Gluten-Free Principles

Nutritional orthomolecular therapy for mental health has an integral component that eliminates food intolerances. The gluten allergy mechanism is triggered in a good portion of the population. This portion of the population is deemed gluten intolerant (inability to tolerate gluten) and includes but is not limited to celiac’s disease patients.

Gluten is a big protein and today’s food supply, processed or otherwise, is geared towards maintaining gluten containing processed products; gluten is a cheap filler and used to maintain elasticity and structure of products; such an extent of available gluten dominant processed foods stands in stark contrast to our ancestral diet and this is described by Dr Abram Hoffer as a problem stemming from ‘agricultural mono-cropping’ endorsement.

Gluten-intolerant reactions are triggerred when intolerant people eat high or low gluten containing grains. Wheat,  rye and barley are high gluten containing grains. Spelt and kamut are low gluten containing grains. Oats contain Gliadin which is a big protein similar to gluten and although oats are gluten-free they, the vast majority of the time, trigger a similar gluten-like reaction in  gluten intolerant people. Corn on its own does not contain gluten but contaminated corn products are common as such products are manufactured in plants that side by side are producing high-gluten products. People can be intolerant to corn protein (not uncommon) and this intolerance reaction has nothing to do with gluten.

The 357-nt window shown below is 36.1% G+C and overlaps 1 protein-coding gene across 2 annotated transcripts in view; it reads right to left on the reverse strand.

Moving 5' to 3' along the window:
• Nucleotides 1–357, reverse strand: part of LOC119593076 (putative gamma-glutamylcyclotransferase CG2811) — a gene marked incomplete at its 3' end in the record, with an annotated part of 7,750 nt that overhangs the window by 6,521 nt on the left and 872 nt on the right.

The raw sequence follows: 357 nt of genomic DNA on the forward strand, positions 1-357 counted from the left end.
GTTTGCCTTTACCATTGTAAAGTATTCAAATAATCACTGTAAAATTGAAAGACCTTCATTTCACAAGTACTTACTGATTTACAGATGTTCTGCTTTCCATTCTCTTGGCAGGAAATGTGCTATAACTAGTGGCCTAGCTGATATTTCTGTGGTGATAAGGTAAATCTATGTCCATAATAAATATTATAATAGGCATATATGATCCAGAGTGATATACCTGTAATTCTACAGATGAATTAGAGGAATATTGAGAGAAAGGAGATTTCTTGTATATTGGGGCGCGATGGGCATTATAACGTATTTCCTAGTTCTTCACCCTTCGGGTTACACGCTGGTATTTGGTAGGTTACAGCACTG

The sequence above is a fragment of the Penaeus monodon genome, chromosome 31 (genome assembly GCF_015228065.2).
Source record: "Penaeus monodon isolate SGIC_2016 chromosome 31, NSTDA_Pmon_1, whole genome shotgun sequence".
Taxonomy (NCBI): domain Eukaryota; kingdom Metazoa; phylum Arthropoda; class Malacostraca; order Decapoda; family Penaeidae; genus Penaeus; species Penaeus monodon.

Big proteins are after continuous exposure treated as foreign in the body and this is the basic premise of food allergies/intolerances. This affects the general population and mental health cases with schizophrenia, depression, axiety, ADD and OCD. You can however be allergic to combinations of food items or to substances in the environment such as asprin, pill fillers, air bourne allergens, etc. Big proteins illicit immune reactions that create metabolic by-products that are toxic and tax body systems and lead to energy drops, poor  digestion, headaches, weakened  immune  system (frequent colds/flus), changes  in  mental state and overt  brain  allergies. Overt brain allergies are common in about 10% of cases with depression, anxiety, schizophrenia, ADD and OCD. Here we would see a fast occurring intense response to an allergen such as gluten; for example, psychotic behaviour right after eating a chocolate chip cookie.

What is the treatment?

The treatment involves eating non-gluten containing foods. The gluten-free diet includes a shift to eating more rice (brown rice pasta, tortillas, crackers), potato, millet, buckwheat, quinoa & amaranth, and arrow root versus wheat, rye, barley, and kamut or spelt . To implement this diet effectively you need to have ready alternatives so you don’t drastically reduce your nutrient (caloric) intake and experience symptoms due to lack of nourishment/nutriture.

Here are some gluten-free guidelines for chosing grocery store products and reading labels